When banks faced trouble during the most recent recession, the federal government came to the rescue and bailed them out.
When a local government official needs a bailout, where can he turn?
The answer in Harvey: A frozen food company, gas station owners and a group affiliated with a strip club, among others.
Allow us to explain.
Harvey Mayor Eric Kellogg’s political future was in jeopardy until recently.
Kellogg owed the Illinois State Board of Elections civil penalties totaling $72,750 for failing to file mandatory campaign disclosure reports in recent years. Those reports are supposed to detail how much campaign money is being raised and from who, and how that money is being spent.
Kellogg had to pay the $72,750 by Jan. 29 or his name wouldn’t have been allowed to appear on the ballot in April’s election, ending his 12-year reign as mayor of the gritty south suburb.
Two days before the deadline, on Jan. 27, Kellogg cut the elections board a cashier’s check for $72,750. At the time it was unclear where the money came from.
But we now have an idea, courtesy of campaign disclosure reports just filed by Kellogg’s campaign committee.
The biggest contribution came from American Kitchen Delight, a Harvey-based frozen food maker, which gave Kellogg $10,000, followed by O’Halloran Kosoff Geitner & Cook LLC, a Northbrook law firm that gifted $9,300, records show.
American Kitchen doesn’t work with Harvey’s municipal government but O’Halloran Kosoff does. The firm has represented Harvey when it’s been sued.
In an email, partner Cliff Kosoff says no one from his law firm attended a fundraiser or was solicited by Kellogg or his representatives. His firm donated $9,300 on or about Jan. 26 after reading a previous Better Government Association story about the money Kellogg owed the elections board.
“My decision to make an unsolicited contribution was not based on any quid pro quo,” Kosoff says. “Rather, it was based on my experiences and my belief that Mayor Kellogg has served Harvey well and deserved to be on the ballot.”
Other donations include $4,000 from a venture led by the owners of Club O Gentlemen’s Club in Harvey, a fully nude bar and strip club that Kellogg regulates as not only the town’s mayor, but its liquor commissioner.
Interviews and records show Kellogg also received $5,000 from the suburb’s health insurance broker, and $1,000 from a consulting firm led by former Dixmoor Mayor Donald Luster.
Some of the cash was apparently raised at a party at Firoz Vohra’s home in Harvey. Vohra owns a gas station supply company in Harvey.
Another local businessman (a gas station owner) told the BGA he donated $2,000 at the event, and that Kellogg was there. But Vohra tells us he wasn’t aware that any money traded hands at the get-together.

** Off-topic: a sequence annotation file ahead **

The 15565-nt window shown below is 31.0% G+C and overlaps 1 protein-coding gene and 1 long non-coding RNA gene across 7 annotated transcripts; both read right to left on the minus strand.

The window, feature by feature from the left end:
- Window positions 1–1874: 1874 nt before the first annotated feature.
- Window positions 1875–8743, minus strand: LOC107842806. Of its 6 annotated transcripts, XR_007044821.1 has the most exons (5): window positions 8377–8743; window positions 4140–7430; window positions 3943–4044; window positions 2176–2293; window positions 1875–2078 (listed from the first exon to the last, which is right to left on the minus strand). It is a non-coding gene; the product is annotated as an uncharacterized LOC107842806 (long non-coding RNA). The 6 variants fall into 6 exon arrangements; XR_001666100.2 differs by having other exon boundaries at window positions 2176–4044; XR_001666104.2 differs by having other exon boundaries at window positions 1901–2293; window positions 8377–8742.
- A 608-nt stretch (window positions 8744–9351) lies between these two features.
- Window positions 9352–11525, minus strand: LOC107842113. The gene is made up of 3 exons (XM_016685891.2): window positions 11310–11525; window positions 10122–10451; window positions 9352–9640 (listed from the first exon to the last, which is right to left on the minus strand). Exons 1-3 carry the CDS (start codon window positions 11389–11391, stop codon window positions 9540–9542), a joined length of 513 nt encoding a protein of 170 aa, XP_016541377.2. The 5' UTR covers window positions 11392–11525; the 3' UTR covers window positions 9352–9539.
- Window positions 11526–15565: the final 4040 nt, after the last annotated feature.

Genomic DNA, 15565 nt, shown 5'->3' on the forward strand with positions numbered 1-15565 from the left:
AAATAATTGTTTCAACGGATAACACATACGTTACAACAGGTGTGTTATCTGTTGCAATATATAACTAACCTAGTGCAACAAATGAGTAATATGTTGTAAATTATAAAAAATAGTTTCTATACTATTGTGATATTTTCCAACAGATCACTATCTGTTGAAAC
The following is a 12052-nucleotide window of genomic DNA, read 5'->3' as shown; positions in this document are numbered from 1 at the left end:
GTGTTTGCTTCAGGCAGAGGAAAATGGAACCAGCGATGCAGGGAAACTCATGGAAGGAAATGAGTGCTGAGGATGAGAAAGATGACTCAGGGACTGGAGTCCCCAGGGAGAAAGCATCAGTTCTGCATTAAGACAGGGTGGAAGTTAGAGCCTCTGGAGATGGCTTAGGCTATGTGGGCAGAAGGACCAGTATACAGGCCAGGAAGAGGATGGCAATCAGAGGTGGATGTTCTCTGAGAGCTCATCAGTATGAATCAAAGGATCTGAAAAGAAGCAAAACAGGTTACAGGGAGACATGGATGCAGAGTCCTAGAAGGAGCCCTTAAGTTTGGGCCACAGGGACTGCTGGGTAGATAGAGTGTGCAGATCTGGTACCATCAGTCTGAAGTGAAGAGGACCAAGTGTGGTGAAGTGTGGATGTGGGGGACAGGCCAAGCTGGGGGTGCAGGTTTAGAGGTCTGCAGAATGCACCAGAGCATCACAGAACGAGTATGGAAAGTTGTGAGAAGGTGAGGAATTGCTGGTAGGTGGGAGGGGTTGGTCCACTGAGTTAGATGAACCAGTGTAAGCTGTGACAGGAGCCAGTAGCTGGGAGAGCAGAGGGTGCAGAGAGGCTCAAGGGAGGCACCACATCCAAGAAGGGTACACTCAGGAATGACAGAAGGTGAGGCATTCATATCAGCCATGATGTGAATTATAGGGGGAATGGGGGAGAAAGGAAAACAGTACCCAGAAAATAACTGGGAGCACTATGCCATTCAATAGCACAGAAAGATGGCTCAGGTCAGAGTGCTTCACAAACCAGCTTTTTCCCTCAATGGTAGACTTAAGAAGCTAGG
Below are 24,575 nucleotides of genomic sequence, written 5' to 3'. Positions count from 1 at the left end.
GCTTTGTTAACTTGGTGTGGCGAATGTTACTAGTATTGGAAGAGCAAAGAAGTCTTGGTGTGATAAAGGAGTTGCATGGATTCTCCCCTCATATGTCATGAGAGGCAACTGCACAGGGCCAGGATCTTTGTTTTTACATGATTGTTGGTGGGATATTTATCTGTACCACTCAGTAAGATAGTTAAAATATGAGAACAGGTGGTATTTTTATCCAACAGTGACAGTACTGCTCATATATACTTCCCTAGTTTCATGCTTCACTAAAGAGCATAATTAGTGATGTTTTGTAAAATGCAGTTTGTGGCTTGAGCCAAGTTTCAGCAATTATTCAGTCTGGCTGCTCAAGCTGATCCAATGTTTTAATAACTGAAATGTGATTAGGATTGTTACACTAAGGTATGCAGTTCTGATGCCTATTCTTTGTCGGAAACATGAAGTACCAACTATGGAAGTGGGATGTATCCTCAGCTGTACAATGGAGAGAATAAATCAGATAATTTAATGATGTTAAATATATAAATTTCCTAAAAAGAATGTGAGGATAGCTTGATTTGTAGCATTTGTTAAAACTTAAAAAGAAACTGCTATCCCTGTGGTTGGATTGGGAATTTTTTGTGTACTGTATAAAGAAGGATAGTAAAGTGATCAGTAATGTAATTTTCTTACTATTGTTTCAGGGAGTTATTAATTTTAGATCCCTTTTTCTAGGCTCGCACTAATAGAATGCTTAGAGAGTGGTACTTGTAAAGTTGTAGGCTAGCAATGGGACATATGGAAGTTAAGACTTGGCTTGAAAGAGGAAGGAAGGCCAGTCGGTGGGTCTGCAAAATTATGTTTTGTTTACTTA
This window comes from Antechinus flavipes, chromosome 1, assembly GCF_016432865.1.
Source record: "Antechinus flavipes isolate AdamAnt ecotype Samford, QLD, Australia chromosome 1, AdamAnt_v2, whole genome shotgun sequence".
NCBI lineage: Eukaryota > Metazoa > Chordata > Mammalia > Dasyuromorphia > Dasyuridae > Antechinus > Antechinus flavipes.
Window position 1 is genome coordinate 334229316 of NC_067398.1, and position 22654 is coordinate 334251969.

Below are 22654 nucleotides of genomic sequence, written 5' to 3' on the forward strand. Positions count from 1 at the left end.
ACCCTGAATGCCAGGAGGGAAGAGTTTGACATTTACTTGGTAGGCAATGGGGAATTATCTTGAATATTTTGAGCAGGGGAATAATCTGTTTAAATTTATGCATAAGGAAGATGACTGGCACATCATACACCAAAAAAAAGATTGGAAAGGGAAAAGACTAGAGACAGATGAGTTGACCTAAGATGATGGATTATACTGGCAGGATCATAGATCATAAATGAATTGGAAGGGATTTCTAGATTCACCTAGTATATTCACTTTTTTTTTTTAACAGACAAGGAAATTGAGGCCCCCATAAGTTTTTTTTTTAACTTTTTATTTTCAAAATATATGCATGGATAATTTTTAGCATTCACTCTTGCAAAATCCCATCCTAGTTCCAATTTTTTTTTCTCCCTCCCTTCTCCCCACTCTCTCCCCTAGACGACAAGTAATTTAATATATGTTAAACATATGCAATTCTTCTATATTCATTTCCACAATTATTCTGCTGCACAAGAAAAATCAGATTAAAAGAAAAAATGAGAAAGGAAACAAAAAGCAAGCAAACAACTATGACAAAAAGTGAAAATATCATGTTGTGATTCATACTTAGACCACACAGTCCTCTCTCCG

In all, 24 donors contributed a total of $86,140 to Kellogg’s political committee, Citizens to Elect Eric J. Kellogg, from Jan. 23 to Jan. 27, campaign records show.
As of Dec. 31, Kellogg reported having only about $4,000 in his campaign fund.
Under Kellogg’s leadership, the suburb of about 25,000 people has come under intense scrutiny because of alleged financial mismanagement, misconduct allegations against its police officers and more. The Securities and Exchange Commission sued Harvey last June for allegedly defrauding investors in a failed hotel development deal.
Kellogg wouldn’t talk to us, but his spokesman, Sean Howard, released a written statement saying:
“The [Kellogg campaign] Committee acted appropriately in their fundraising initiatives. At no point was the integrity of the electoral process compromised. There was no violation or rules broken with the State Board of Elections. There is no local ordinance that prohibits such initiatives taken by the Committee. The financial supporters of the Mayor believe in his vision and have enjoyed their working relationship with the administration.”
Meanwhile, a total of seven people, including Kellogg, filed petitions to run for mayor.
One has been removed and petition-related challenges against other candidates are still pending before the Harvey Electoral Board, so it’s possible the field could shrink further before the April 7 election, says a spokesman for Cook County Clerk David Orr’s office.
No matter what happens Kellogg isn’t done with the elections board. It’s possible he could face additional fines for filing delinquent disclosure reports last December, says Andy Nauman, deputy director of the elections board’s division of campaign disclosure.
Disclosure reports are posted online for the public to review. The aim is transparency – so the public knows who’s donating money and whether it’s used for legitimate purposes. In Illinois, campaign funds are to be used only for political purposes, not for enhancing personal incomes.
This column – a regular feature called The Public Eye, appearing on the Chicago Sun-Times’ web site – was written and reported by the Better Government Association’s Andrew Schroedter and Patrick Rehkamp, who can be reached at email@example.com or (312) 821-9035.